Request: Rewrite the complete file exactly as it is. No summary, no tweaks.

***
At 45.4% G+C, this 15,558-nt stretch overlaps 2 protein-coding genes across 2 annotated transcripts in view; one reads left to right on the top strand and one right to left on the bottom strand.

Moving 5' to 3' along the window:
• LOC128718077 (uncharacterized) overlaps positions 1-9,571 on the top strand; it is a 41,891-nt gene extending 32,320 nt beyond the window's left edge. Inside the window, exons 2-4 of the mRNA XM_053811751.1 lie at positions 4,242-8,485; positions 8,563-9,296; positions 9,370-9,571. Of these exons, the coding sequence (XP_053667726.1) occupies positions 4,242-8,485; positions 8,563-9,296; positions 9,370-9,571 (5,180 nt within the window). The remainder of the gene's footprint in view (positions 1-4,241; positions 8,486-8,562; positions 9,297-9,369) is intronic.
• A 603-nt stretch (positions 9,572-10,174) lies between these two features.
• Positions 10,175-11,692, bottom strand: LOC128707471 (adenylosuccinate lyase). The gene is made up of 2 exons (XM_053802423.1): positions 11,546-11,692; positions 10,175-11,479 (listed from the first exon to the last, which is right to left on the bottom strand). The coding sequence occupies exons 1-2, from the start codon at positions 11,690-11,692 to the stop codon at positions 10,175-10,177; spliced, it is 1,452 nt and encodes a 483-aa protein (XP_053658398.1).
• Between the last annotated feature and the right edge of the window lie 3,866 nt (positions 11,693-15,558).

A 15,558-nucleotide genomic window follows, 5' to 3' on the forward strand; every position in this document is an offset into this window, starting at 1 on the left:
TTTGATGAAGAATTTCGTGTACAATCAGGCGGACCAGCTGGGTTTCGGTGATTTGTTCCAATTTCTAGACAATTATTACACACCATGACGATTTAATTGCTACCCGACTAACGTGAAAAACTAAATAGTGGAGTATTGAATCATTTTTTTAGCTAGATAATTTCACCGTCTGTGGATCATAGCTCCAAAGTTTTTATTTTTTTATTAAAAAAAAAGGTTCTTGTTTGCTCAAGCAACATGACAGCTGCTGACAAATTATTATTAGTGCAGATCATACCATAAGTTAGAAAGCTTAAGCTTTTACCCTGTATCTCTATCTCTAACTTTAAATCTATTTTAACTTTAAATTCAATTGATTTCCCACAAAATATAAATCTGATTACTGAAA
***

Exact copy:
At 45.4% G+C, this 15,558-nt stretch overlaps 2 protein-coding genes across 2 annotated transcripts in view; one reads left to right on the top strand and one right to left on the bottom strand.

Moving 5' to 3' along the window:
• LOC128718077 (uncharacterized) overlaps positions 1-9,571 on the top strand; it is a 41,891-nt gene extending 32,320 nt beyond the window's left edge. Inside the window, exons 2-4 of the mRNA XM_053811751.1 lie at positions 4,242-8,485; positions 8,563-9,296; positions 9,370-9,571. Of these exons, the coding sequence (XP_053667726.1) occupies positions 4,242-8,485; positions 8,563-9,296; positions 9,370-9,571 (5,180 nt within the window). The remainder of the gene's footprint in view (positions 1-4,241; positions 8,486-8,562; positions 9,297-9,369) is intronic.
• A 603-nt stretch (positions 9,572-10,174) lies between these two features.
• Positions 10,175-11,692, bottom strand: LOC128707471 (adenylosuccinate lyase). The gene is made up of 2 exons (XM_053802423.1): positions 11,546-11,692; positions 10,175-11,479 (listed from the first exon to the last, which is right to left on the bottom strand). The coding sequence occupies exons 1-2, from the start codon at positions 11,690-11,692 to the stop codon at positions 10,175-10,177; spliced, it is 1,452 nt and encodes a 483-aa protein (XP_053658398.1).
• Between the last annotated feature and the right edge of the window lie 3,866 nt (positions 11,693-15,558).

A 15,558-nucleotide genomic window follows, 5' to 3' on the forward strand; every position in this document is an offset into this window, starting at 1 on the left:
TTTGATGAAGAATTTCGTGTACAATCAGGCGGACCAGCTGGGTTTCGGTGATTTGTTCCAATTTCTAGACAATTATTACACACCATGACGATTTAATTGCTACCCGACTAACGTGAAAAACTAAATAGTGGAGTATTGAATCATTTTTTTAGCTAGATAATTTCACCGTCTGTGGATCATAGCTCCAAAGTTTTTATTTTTTTATTAAAAAAAAAGGTTCTTGTTTGCTCAAGCAACATGACAGCTGCTGACAAATTATTATTAGTGCAGATCATACCATAAGTTAGAAAGCTTAAGCTTTTACCCTGTATCTCTATCTCTAACTTTAAATCTATTTTAACTTTAAATTCAATTGATTTCCCACAAAATATAAATCTGATTACTGAAA